Talking to Strangers

Talking to Strangers


Malcolm Gladwell

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Talking to Strangers Study Guide

Welcome to the LitCharts study guide on Malcolm Gladwell's Talking to Strangers. Created by the original team behind SparkNotes, LitCharts are the world's best literature guides.

Brief Biography of Malcolm Gladwell

Malcolm Gladwell is a Canadian journalist, author, and public speaker. He was born in England to Joyce Gladwell, a Jamaican psychotherapist, and Graham Gladwell, an English mathematics professor. Gladwell’s family relocated to Ontario, Canada, when he was six. He studied at the University of Toronto and graduated in 1984, after which he took a job writing for conservative magazine The American Spectator. Gladwell moved to the Washington Post in 1987, where he covered business and science. In 1996, he took a job at the New Yorker and has worked there ever since. At the New Yorker, Gladwell honed his quintessential writing style of adapting complex research to be easily digestible and entertaining for the average reader. Two of Gladwell’s early New Yorker articles, “The Tipping Point” and “The Coolhunt,” both written in 1996, would become the basis for his first book, The Tipping Point. Published in 2000, The Tipping Point saw enormous success and secured Gladwell’s status as an in-demand public speaker. Gladwell’s other successful books include Blink (2005) and Outliers (2008). In addition to his continued work at the New Yorker, Gladwell is the host of the podcast Revisionist History, which began in 2016 and has published six seasons to date.
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Historical Context of Talking to Strangers

Talking to Strangers draws from research and case studies from different points in history. The case that begins and ends the book, however, and to which Gladwell allots significant attention, is the 2015 altercation between Officer Brian Encinia and Sandra Bland, a young Black woman. Three days after Bland’s arrest following what should have been a routine traffic stop, she died by suicide in her jail cell. While Gladwell takes a broader approach in his investigation of the tragedy, viewing Bland’s death as the consequence of society’s diminished ability to make sense of people whose perspectives, beliefs, and backgrounds differ from our own, it is difficult not to consider Bland’s death within the context of systemic racism, police brutality against Black people, and the history of the Black Lives Matter movement. For many, Bland was simply the latest casualty of a corrupt policing system that disproportionately targets Black people. Black Lives Matter (BLM) is a civil rights movement formed to draw awareness to the racism, discrimination, and violence Black people face. The movement began in July 2013 as a hashtag (#BlackLivesMatter) posted to social media in response to the acquittal of George Zimmerman, a Florida man who shot and killed Trayvon Martin, a Black teenager, in 2012. Black Lives Matter gained national recognition after followers participated in demonstrations in response to the 2014 deaths of Michael Brown in Ferguson, Missouri, and Eric Garner in New York City. Both men were killed by police officers. Black Lives Matter continues to protest police brutality against Black people, with recent notable events including the 2020 George Floyd protests.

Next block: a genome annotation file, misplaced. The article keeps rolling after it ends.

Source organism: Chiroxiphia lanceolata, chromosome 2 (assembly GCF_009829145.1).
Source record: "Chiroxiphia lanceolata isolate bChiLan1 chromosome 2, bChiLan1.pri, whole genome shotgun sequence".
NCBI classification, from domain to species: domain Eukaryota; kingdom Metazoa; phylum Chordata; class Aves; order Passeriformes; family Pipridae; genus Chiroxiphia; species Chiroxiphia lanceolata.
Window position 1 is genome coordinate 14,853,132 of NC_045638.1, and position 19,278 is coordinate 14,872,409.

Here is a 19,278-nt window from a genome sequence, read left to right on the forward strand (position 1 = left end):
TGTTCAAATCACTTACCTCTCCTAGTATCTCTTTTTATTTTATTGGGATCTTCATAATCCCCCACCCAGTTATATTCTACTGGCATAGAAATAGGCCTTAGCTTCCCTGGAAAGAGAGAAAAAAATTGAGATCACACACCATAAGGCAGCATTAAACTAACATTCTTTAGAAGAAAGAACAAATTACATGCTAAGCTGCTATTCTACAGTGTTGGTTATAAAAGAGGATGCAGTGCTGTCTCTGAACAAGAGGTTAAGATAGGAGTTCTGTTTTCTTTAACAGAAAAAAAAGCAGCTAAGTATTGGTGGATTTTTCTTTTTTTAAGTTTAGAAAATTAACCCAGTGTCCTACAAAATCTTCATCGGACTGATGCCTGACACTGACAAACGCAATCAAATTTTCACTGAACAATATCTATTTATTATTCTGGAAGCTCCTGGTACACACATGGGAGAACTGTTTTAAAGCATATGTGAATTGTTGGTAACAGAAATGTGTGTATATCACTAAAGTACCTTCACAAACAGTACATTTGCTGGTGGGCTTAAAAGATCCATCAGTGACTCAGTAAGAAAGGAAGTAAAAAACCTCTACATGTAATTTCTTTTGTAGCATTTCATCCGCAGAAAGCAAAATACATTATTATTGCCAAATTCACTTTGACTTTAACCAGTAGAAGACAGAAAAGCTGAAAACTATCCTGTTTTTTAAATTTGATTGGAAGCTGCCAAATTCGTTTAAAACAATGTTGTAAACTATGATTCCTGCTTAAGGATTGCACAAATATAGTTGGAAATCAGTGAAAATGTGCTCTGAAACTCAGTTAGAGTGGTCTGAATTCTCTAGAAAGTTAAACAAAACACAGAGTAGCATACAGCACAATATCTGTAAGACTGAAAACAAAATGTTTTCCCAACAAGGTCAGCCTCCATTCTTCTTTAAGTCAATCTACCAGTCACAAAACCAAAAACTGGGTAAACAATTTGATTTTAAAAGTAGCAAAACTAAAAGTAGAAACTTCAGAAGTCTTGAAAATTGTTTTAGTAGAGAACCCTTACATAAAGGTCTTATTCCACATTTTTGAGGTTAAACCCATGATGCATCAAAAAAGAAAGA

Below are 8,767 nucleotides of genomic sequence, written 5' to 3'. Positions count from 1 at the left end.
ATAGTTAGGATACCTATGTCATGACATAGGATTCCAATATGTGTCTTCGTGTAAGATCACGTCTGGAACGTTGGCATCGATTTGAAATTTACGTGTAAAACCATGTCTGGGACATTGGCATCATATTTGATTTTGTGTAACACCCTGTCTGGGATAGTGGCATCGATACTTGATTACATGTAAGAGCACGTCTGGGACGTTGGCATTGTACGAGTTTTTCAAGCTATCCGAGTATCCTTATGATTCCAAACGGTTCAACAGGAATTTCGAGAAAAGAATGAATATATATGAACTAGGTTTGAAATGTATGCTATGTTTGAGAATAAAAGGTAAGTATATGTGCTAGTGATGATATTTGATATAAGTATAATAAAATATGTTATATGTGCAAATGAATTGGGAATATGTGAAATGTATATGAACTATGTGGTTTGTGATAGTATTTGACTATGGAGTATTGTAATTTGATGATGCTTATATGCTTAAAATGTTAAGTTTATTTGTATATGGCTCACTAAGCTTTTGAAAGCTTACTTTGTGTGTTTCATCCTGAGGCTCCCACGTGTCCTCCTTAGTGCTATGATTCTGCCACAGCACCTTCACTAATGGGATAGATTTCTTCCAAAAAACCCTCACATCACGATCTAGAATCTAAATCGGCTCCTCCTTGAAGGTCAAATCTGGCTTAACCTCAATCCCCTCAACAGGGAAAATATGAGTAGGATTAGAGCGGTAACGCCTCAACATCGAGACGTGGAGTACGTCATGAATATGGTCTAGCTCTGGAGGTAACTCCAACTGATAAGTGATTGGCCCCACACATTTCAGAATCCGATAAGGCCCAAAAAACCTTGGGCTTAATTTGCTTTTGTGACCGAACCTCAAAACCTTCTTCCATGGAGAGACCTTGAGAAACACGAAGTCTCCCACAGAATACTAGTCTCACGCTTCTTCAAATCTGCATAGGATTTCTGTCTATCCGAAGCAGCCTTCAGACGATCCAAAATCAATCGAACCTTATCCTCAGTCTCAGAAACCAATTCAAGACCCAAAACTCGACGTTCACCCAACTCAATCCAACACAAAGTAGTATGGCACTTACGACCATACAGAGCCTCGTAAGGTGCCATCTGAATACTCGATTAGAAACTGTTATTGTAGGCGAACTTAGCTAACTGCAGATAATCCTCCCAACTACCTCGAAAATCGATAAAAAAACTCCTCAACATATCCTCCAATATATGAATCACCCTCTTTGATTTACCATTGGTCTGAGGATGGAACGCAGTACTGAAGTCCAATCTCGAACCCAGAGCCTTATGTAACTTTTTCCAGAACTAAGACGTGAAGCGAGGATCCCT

Other Books Related to Talking to Strangers

The form and argumentative style of Talking to Strangers resemble much of Gladwell’s previous work. Gladwell’s books draw on psychological and sociological research to explore and challenge widespread social phenomena. Gladwell uses various case studies to illustrate this research in action and develop his argument. The Tipping Point (2000), Gladwell’s first book, explores how ideas, behaviors, and movements spread across populations. Blink (2005), Gladwell’s second book, explores the psychology behind making spontaneous decisions, as well as the costs and benefits associated with making snap judgments. Outliers (2008), another of Gladwell’s more famous works, explores the factors that influence high levels of success. Daniel Kahneman’s Thinking, Fast and Slow (2011) explores how cognitive bias and overconfidence in intuition impact people’s professional, business, and social lives. This subject matter bears similarities with Talking to Strangers’s exploration of how people’s flawed and unexamined strategies for interacting with strangers can lead to conflict and misunderstanding. Kahneman’s book also takes a similar form as Gladwell’s, drawing on sociological and psychological research and presenting various case studies in an engaging, conversational style.
Key Facts about Talking to Strangers
  • Full Title: Talking to Strangers: What We Should Know About the People We Don’t Know
  • When Written: Late 2010s
  • When Published: 2019
  • Literary Period: Contemporary
  • Genre: Contemporary Nonfiction, Pop Sociology, Pop Psychology
  • Point of View: First Person

Extra Credit for Talking to Strangers

Talking About Talking to Strangers. The audiobook version of Talking to Strangers takes the form of an episode of Gladwell’s podcast, Revisionist History. It includes the voices of people Gladwell interviews in the book, as well as re-enactments of court case transcripts and other soundbites.

Steps Toward Change. Two years after Sandra Bland’s death, in September 2017, the Sandra Bland Act (Texas Senate Bill 1849) went into effect. The act requires de-escalation training for police officers and provides special protections for defendants suffering from mental health and substance abuse issues. It also requires outside law enforcement agencies to conduct investigations into jail deaths.